Reflecting on a decade of (quantified) music listening

I recently crossed the 10 year mark of using to track what I listen to.

From the first tape I owned (Train’s Drops of Jupiter) to the first CD (Cat Stevens Classics) to the first album I discovered by roaming the stacks at the public library (The Most Serene Republic Underwater Cinematographer) to the college radio station that shaped my adolescent music taste (WONC) to the college radio station that shaped my college experience (WESN), to the shift from tapes, to CDs, (and a radio walkman all the while), to the radio in my car, to SoundCloud and MP3 music blogs, to Grooveshark and later Spotify, with Windows Media Player and later an iTunes music library keeping me company throughout…. It’s been quite a journey.

Some, but not all, of that journey has been captured while using the service for the last 10 years. “scrobbles” what you listen to as you listen to it, keeping a record of your listening habits and behaviors. I decided to add all this data to Splunk, along with my iTunes library and a list of concerts I’ve attended over the years, to quantify my music listening, acquisition, and attendance habits. Let’s go.

What am I doing?

Before I get any data in, I have to know what questions I’m trying to answer, otherwise I won’t get the right data into Splunk (my data analysis system of choice, because I work there). Even if I get the right data into Splunk, I have to make sure that the right fields are there to do the analysis that I wanted. This helped me prioritize certain scripts over others to retrieve and clean my data (because I can’t code well enough to write my own).

I also made a list of the questions that I wanted to answer with my data, and coded the questions according to the types of data that I would need to answer the questions. Things like:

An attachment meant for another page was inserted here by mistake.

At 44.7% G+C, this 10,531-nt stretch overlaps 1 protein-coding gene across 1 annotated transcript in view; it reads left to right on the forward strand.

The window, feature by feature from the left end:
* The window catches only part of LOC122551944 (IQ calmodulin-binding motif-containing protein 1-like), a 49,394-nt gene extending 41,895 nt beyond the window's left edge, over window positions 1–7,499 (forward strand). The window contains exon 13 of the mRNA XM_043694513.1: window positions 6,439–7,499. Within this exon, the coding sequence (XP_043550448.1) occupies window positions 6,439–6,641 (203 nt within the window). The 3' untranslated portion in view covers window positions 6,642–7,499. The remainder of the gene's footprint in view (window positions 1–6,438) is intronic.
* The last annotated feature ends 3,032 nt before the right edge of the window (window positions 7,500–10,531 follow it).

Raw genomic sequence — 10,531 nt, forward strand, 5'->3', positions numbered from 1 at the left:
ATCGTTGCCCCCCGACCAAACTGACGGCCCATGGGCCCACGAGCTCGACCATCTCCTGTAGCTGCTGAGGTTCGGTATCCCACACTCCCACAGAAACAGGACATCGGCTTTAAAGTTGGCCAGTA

• What percentage of the songs in iTunes have I listened to?
  • What is my artist distribution over time? Do I listen to more artists now? Different ones overall?
  • What is my listen count over time?
  • What genres are my favorite?
  • How have my top 10 artists shifted year over year?
  • How do my listening habits shift around a concert? Do I listen to that artist more, or not at all?
  • What songs did I listen to a lot a few years ago, but not since?
  • What personal one hit wonders do I have, where I listen to one song by an artist way more than any other of their songs?
  • What songs do I listen to that are in Spotify but not in iTunes (that I should buy, perhaps)?
  • How many listens does each service have? Do I have a service bias?
  • How many songs are in multiple services, implying that I’ve probably bought them?
  • What’s the lag between the date a song or album was released and my first listen?
  • What geographic locations are my favorite artists from?

As the list goes on, the questions get more complex and require an increasing number of data sources. So I prioritized what was simplest to start, and started getting data in.


Getting data in…

I knew I wanted as much music data as I could get into the system. However, SoundCloud isn’t providing developer API keys at the moment, and Spotify requires authentication, which is a little bit beyond my skills at the moment. MusicBrainz also has a lot of great data, but has intense rate-limiting so I knew I’d want a strategy to approach that metadata-gathering data source. I was left with three initial data sources: my iTunes library, my own list of concerts I’ve gone to, and my account data. provides an endpoint that allows you to get the recent tracks played by a user, which was exactly what I wanted to analyze. I started by building an add-on for with the Splunk Add-on Builder to call this REST endpoint. It was hard. When I first tried to do this a year and a half ago, the add-on builder didn’t yet support checkpointing, so I could only pull in data if I was actively listening and Splunk was on. Because I had installed Splunk on a laptop rather than a server in ~ the cloud ~, I was pretty limited in the data I could pull in. I pretty much abandoned the process until checkpointing was supported.

After the add-on builder started supporting checkpointing, I set it up again, but ran into issues. Everything from forgetting to specify the from date in my REST call to JSON path decision-making that meant I was limited in the number of results I could pull back at a time. I deleted the data from the add-on sourcetype many times, triple-checking the results each time before continuing.